All posts filed under: General History

Street Scenes Summer: From Mud Roads and Plank Sidewalks Final chapter

Spring and Fall seemed to merge quietly in and out of Summer, so that the change was not as sharp as for the winter season. Ploughing and planting the market gardens was the first consideration in many places. The deep ruts in the road filled in, and gradually the mud roads were again ready for summer driving. Store windows took on a fresh look–painting and cleaning up was general. Street vendors and peddlers again resumed their selling from wagons and curb. The fruit peddlers shouting, “Strawberry ripe, Strawberry ripe” and selling at bargain prices Then “Fly Paper John” resumed his calling selling fly paper which he made himself. His cheery chant of “Fly paper all, Fly paper all, catch all your black beetles as well as your flys all” as he walked slowly along; the street, selling from a small wicker basket, was a sure sign of summer. The Woodbine races started, and on the 24th of May, we always watched the buggies, surreys, cabs and the final thrill when the coach and four would …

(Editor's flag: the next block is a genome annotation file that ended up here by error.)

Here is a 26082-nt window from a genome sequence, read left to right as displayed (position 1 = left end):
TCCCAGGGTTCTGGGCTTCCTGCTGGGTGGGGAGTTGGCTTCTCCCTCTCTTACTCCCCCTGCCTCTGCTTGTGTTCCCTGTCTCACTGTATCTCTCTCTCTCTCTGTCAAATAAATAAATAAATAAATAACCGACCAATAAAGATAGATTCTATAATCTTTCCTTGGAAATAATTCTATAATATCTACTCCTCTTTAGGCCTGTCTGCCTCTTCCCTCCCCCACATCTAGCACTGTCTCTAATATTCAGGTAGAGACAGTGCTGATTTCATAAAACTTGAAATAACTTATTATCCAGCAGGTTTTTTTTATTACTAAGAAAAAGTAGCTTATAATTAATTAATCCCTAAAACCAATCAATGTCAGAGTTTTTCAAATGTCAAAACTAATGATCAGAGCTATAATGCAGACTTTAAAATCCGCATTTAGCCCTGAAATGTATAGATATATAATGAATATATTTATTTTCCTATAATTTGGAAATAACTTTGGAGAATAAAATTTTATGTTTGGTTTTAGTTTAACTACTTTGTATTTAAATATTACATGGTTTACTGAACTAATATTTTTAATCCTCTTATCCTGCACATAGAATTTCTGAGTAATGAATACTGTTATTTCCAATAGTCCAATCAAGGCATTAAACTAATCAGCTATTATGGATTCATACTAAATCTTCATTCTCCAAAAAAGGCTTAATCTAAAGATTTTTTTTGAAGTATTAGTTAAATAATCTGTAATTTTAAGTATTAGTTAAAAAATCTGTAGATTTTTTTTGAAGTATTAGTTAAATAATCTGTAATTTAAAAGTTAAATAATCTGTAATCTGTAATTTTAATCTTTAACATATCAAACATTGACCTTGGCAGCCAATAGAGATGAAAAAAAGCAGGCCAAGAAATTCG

STREET SCENES From Mud Roads and Plank Sidewalks, Part 15

Long, flat·sleighs, drawn by a team of horses, hauling blocks of ice from the Bay to the icehouses. Farmer’s sleighs with fresh killed pigs, five or six to a load, all cleaned, stiff and stark, also turkey, chickens and geese, plucked and ready for cooking. The farmer’s wife or son bundled in furs and buffalo robes, and perhaps hot bricks wrapped in bags to keep the feet warm. Sleigh bells. Chimes of bells on a strap around the horse. Larger bells attached to the top harness of the horse. Bells fastened on the shafts of the sleigh. High cutters, drawn by fast stepping horses, (single) with fancy silver-plated bells attached to the harness. Jingle Bells” really had some meaning, and when a number of sleighs were on the street, it was music that is entirely unknown today. Horse-drawn streetcars with pea straw on the floor, to keep the feet warm. The driver on an outside platform exposed to all weathers. A whip in one hand and the reins of the horse in the other. It …